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Óscar González-Díaz

Recording Strips (Logan Square)

March 2018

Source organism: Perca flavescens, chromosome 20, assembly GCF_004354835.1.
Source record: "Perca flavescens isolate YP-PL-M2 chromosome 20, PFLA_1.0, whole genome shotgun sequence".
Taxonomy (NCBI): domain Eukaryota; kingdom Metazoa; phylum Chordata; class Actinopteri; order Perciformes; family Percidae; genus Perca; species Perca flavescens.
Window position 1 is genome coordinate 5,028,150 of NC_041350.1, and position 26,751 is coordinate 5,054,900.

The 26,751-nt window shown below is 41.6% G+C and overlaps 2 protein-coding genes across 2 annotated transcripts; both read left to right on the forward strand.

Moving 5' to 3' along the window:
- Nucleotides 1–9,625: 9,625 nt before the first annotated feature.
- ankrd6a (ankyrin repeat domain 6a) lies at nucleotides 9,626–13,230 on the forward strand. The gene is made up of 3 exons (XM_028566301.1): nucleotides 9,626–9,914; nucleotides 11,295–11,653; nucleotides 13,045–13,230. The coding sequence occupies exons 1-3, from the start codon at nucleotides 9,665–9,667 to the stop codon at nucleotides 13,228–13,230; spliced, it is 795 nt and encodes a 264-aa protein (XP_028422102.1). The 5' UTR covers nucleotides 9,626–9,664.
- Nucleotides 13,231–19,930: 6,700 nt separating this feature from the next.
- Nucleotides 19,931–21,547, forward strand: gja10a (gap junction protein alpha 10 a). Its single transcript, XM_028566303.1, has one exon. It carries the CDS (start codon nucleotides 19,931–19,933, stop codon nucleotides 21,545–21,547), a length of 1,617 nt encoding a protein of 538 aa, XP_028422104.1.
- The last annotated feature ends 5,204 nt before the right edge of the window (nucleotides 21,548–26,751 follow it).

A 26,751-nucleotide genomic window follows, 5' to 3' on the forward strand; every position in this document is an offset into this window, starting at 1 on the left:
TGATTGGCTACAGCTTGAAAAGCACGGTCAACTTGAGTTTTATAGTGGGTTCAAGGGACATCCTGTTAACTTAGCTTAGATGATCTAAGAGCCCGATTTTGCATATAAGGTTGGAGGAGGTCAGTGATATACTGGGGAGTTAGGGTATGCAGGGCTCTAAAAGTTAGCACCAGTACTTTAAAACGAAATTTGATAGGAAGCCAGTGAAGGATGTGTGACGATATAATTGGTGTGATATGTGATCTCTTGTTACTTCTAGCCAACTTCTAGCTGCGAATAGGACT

Based in Chicago but originally from Mexico, González-Díaz is disturbed by the broadening political divide and rising racial tensions between his home country and his country of residence. In the midst of the heated debate surrounding immigration in the U.S., Gozález-Díaz examines the social, economic and racial makeup of his rapidly gentrifying neighborhood of Logan Square and its effect on the local Latino community. He developed adhesive strips which were applied to storefronts throughout the neighborhood. Designed to be responsive to the environment and to collect passing debris, these simple, sticky strips trace the comings and goings of clientele. By locating his strips on storefronts associated with gentrification—coffee shops, book stores, high-end smoke shops—as well as establishments run by the Latino community—joyerías, dollar stores, cafeterias—González-Díaz steps into the role of sociologist, tracking the shifting community’s economic and social activities in a gesture reminiscent of the magnifying glass held to the Latino community by I.C.E. and the federal government.

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